- Ha, ha, ha... yeah, no. It's almost a "bad critic" cliché to call Gigan a "giant chicken" at this point.

Destroy All Monsters (pg. 60) "...plus obscure one-shot wonders like Wenda (from Atragon)..."
- That's Manda.

Ghidrah the Three Headed Monster (pg. 94) "This is the sequel to Monster Zero (also 1965)..."
- The film is not a sequel to Invasion of Astro-Monster, nor was it made in 1965 either.

Godzilla 1985 (pg. 110) "FX work by Nobuyuski Yasumaru is state-of-the-arts..."
- Teruyoshi Nakano did the special effects, Nobuyuski Yasumaru designed the Godzilla suit.

Godzilla Raids Again (pg. 112) "...Warner Brothers, but they couldn't secure permission to use the Americanized "Godzilla" name..."
- Warner Brothers didn't use the Godzilla name because they thought a movie that was billed as "all new" would sell better; they could have used the Godzilla name if they wanted.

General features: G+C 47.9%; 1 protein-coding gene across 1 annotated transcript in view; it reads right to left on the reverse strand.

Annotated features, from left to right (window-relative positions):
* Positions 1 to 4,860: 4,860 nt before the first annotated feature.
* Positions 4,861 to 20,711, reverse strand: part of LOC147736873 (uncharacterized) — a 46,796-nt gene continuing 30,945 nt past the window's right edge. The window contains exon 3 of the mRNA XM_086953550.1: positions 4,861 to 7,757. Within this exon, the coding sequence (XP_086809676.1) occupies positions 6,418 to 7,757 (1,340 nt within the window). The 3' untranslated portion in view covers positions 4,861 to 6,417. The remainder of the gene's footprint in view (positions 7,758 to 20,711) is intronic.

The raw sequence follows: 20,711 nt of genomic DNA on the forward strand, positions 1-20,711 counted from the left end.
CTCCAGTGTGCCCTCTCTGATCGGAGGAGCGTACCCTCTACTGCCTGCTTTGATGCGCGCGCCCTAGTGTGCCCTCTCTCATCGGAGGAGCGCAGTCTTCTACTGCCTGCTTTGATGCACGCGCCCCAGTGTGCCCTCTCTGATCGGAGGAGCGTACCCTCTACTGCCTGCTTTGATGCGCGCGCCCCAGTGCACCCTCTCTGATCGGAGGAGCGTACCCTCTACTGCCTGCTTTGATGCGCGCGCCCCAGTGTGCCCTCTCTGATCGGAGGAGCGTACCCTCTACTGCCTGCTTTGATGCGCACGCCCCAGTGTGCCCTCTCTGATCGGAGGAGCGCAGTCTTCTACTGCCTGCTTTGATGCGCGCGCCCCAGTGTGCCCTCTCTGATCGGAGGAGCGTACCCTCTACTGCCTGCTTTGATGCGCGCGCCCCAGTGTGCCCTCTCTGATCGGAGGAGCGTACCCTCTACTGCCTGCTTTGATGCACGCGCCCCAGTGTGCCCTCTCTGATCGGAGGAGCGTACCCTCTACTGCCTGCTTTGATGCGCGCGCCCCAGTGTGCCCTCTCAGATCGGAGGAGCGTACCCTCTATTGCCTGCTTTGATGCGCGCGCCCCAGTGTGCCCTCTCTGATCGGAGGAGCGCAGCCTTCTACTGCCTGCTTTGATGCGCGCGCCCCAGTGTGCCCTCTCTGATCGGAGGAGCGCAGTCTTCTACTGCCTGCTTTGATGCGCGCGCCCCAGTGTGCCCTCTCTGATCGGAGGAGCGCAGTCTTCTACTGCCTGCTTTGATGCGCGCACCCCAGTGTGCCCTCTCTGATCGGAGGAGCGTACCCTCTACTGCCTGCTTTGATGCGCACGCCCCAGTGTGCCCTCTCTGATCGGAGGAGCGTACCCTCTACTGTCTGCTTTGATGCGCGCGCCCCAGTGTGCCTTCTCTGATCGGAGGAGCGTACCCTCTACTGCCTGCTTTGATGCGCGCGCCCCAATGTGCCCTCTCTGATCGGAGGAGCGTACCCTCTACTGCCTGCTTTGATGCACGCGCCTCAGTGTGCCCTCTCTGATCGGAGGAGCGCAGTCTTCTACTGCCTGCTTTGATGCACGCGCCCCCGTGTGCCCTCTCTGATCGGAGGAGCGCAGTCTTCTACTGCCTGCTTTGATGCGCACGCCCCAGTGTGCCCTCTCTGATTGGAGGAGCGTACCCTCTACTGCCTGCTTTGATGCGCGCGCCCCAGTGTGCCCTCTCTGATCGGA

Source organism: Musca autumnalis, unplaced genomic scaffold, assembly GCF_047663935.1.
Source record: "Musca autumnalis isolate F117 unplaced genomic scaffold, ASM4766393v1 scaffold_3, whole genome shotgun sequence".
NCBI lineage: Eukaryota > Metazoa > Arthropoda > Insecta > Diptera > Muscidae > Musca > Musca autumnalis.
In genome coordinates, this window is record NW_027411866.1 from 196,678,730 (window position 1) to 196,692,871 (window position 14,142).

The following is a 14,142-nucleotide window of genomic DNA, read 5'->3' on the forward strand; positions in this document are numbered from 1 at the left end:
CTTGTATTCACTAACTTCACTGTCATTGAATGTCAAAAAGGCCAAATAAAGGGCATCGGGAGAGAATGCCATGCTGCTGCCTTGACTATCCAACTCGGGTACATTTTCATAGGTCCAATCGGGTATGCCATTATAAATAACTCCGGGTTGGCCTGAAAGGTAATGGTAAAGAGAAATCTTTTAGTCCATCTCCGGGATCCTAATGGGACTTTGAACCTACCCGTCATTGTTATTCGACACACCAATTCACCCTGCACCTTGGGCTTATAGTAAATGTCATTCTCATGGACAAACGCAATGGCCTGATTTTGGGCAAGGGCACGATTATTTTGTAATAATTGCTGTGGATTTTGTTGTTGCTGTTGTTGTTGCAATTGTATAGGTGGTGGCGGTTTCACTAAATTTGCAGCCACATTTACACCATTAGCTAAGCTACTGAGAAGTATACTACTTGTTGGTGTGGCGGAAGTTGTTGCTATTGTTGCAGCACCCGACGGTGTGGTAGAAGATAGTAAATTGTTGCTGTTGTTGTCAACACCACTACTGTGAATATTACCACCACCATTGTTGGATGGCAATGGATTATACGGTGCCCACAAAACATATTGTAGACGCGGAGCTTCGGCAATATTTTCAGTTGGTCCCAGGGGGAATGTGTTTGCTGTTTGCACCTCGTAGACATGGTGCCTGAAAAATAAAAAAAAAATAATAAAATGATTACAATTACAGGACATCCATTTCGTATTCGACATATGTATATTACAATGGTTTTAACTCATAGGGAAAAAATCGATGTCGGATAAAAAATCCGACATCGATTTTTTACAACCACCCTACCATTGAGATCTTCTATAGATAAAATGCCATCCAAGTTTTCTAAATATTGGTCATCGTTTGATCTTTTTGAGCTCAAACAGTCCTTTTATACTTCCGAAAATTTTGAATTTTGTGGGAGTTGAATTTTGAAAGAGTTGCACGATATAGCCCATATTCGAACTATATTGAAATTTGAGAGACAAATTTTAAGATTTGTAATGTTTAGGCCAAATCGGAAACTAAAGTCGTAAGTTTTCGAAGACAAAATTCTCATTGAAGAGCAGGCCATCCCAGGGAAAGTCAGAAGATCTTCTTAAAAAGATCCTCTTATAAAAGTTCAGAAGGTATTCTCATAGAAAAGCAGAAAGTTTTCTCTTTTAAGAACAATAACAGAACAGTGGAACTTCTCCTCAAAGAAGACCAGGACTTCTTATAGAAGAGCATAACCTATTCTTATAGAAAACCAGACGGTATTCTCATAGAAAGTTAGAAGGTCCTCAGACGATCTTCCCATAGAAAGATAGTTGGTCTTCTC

Godzilla vs. the Destroyer (pg. 113) "...Takuro Tatsumi, is a rogue agent who discovers the Destroyer's deadly secret too late."
- He is a doctor. What film are you watching there Thomas?

Godzilla vs. the Destroyer (pg. 113) "...which killed Godzilla in 1954, how come Godzilla's alive at all? "
- Because the '54 Godzilla is a different Godzilla than the Heisei one.

Godzilla vs. Mechagodzilla (pg. 115) "Mechagodzilla, manned by the Megaforce good guys..."
- That's G-Force not "Megaforce." Also to note, on this same page, they credit a shot from Godzilla vs. Hedorah as being from Godzilla vs. the Sea Monster.

Godzilla vs. Megalon (pg. 116) "...and Borodan (an enormous chicken)..."
- Good old chicken cliché again, although this time with the wrong name as well.

Godzilla vs. the Smog Monster (pg. 116) "But isn't it logical to assume that a monster who lives off raw pollution might not be a bad thing to have around?"